APPEAL from the Circuit Court of Du Page County; the Hon.
WILLIAM L. GUILD, Judge, presiding.
MR. JUSTICE SEIDENFELD DELIVERED THE OPINION OF THE COURT:
We are asked to decide whether the rule of parental immunity bars an action by unemancipated minors to recover damages for personal injuries alleged to have been caused by the ordinary negligence of a parent, now deceased, in the operation of a motor vehicle.
The complaint by George Johnson, as the father and next friend of Janet Johnson and Cynthia Johnson minors under the age of seven, alleged, in Counts II and IV, that Sidney A. Johnson, deceased, with her daughters as passengers negligently drove into a fence, tree and telephone pole. The appeal is from the dismissal of these counts. (Counts I and III which allege wilful and wanton misconduct were dismissed. Count V which alleged loss of consortium in an individual action by George Johnson was also dismissed, but the appeal has been abandoned as to this count.)
• 1 We will not review the long history and divergent views on the basis for the doctrine of parental immunity in tort actions. Clearly, it is a court-formulated rule which is not based on an absence of duty but upon immunity from suit. The principal policy basis for the immunity as stated in Nudd v. Matsoukas (1956), 7 Ill.2d 608, 619, "can be found only in a reluctance to create litigation and strife between members of the family unit." See also Mroczynski v. McGrath (1966), 34 Ill.2d 451, 454, 455, in which the court again approved the rationale of Nudd but found that no tortious act was involved in the alleged break-up of the family unit. *fn1
In Nudd, the court held that the stated policy basis could not prevent a minor from obtaining redress for wilful and wanton misconduct of a parent, with the preface that "* * * this policy might be such justification to prevent suits for mere negligence within the scope of the parental relationship * * *." 7 Ill.2d at 619.
In Schenk v. Schenk (1968), 100 Ill. App.2d 199, 206, the court allowed a suit by a father against a seventeen-year-old unemancipated daughter for injuries sustained when she negligently ran into him while he was a pedestrian on the street. The court reasoned, within the rationale of Nudd and Mroczynski, supra, that negligence of either a parent or a child which has no necessary or direct connection with the family relationship is not within the immunity doctrine. The court therefore held that acts which occurred during the exercise of individual rights on the public streets and with no such direct connection were outside the scope of the parent-child relationship.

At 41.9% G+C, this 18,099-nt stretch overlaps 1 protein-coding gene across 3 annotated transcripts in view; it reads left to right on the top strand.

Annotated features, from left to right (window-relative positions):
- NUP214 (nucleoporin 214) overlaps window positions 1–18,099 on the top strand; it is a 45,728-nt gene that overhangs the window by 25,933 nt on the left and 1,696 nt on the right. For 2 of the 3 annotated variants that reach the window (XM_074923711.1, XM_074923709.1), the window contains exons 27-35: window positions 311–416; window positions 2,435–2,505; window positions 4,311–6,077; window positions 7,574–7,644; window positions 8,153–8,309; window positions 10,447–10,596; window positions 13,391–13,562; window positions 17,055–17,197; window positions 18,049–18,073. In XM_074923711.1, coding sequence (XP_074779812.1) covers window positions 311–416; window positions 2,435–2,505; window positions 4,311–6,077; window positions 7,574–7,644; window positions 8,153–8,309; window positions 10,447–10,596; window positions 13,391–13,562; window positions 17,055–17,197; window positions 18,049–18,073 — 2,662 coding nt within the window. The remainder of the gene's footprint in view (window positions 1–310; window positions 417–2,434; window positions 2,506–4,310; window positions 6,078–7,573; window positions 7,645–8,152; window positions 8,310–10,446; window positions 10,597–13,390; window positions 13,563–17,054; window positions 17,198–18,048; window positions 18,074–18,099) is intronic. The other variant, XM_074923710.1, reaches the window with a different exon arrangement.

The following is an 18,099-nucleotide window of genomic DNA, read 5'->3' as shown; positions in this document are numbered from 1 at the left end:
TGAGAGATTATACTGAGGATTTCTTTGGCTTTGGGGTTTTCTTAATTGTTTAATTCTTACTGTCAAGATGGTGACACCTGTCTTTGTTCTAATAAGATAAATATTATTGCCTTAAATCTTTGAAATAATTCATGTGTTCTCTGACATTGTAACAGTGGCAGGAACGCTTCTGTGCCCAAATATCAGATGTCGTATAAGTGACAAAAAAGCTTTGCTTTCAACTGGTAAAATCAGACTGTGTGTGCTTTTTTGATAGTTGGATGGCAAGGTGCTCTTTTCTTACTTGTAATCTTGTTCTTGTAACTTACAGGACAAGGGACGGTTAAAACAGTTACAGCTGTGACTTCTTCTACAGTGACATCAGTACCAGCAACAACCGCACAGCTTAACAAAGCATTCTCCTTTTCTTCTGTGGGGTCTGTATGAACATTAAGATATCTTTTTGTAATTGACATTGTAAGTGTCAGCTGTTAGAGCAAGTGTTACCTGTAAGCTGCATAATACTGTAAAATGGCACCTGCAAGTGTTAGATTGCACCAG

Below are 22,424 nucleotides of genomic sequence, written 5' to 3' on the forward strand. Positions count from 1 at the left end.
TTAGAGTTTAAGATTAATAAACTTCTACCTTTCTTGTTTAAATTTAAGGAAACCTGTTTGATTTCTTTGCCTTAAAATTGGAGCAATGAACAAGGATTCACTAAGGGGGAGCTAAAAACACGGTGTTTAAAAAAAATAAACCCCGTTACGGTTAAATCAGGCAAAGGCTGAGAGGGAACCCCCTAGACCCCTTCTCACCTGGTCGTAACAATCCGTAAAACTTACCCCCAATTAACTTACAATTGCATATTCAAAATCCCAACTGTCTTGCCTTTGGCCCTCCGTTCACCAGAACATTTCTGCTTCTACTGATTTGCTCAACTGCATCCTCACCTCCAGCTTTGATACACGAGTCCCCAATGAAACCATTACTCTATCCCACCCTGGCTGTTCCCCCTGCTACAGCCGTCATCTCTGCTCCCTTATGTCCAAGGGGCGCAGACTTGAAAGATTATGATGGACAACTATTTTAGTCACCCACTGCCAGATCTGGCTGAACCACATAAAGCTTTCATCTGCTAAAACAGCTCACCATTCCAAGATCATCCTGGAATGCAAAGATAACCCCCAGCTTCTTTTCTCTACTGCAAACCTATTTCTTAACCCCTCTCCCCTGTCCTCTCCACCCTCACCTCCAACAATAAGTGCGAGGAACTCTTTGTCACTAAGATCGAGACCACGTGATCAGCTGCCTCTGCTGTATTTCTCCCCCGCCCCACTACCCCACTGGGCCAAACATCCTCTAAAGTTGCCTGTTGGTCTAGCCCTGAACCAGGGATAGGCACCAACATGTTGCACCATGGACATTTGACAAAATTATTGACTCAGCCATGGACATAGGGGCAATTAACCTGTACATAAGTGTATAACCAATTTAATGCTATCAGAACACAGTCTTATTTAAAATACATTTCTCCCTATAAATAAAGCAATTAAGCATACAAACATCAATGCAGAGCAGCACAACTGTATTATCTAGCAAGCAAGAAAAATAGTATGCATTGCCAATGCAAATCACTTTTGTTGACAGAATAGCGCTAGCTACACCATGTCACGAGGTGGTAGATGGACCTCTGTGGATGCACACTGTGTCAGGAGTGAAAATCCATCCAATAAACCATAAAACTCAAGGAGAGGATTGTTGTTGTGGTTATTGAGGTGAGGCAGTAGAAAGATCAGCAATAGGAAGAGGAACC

In Cosmopolitan Nat. Bank of Chicago v. Heap (1970), 128 Ill. App.2d 165, 169, a suit by an unemancipated minor against his father for personal injuries caused by the father's alleged negligence in permitting a loose stairway rug to be used in the home was held to be barred under the immunity doctrine.
• 2, 3 One of the arguments which the plaintiffs have made concedes the public policy in maintaining harmony, avoiding strife and insuring a proper atmosphere of cooperation, discipline and understanding in the family, but denies the basis for its application when the parent charged with negligence is deceased, as here. We agree that when the family relationship has been dissolved by death the stated policy behind the rule of family immunity ceases. We see no reason then to apply the immunity doctrine to prevent an otherwise valid tort action from proceeding. See Brennecke v. Kilpatrick (Mo. 1960), 336 S.W.2d 68, 73; Barnwell v. Cordle (5 CCA 1971), 438 F.2d 236; Parks v. Parks (Pa. 1957), 135 A.2d 65; Plumley v. Klein (Mich. 1971), 186 N.W.2d 250.
• 4 The plaintiff has argued alternatively that the operation of a motor vehicle is not a peculiarly parental function inasmuch as the parent owes the same duty to others as she does to her children who are passengers. We do not agree that the operation of a motor vehicle with minor children as passengers must necessarily be outside the family relationship. In a modern society the motor vehicle plays an intimate and necessary part in the accomplishment of many family purposes. While the complaint sufficiently pleads acts of negligence in failing to maintain a proper lookout, failing to keep the vehicle under control, driving at excessive speed, and driving while under the influence of intoxicating liquor and while tired and exhausted, it alleges no particular facts which would show that the conduct of decedent arose outside of the family relationship. We therefore do not decide the case on this issue.
We reverse the judgment of the trial court which dismissed counts II and IV of the complaint. The cause is remanded with directions to reinstate these counts, with leave to the plaintiff to amend if desired, and to thereafter proceed in accordance with this opinion.
Reversed and remanded with directions.
MORAN, P.J., and ABRAHAMSON, ...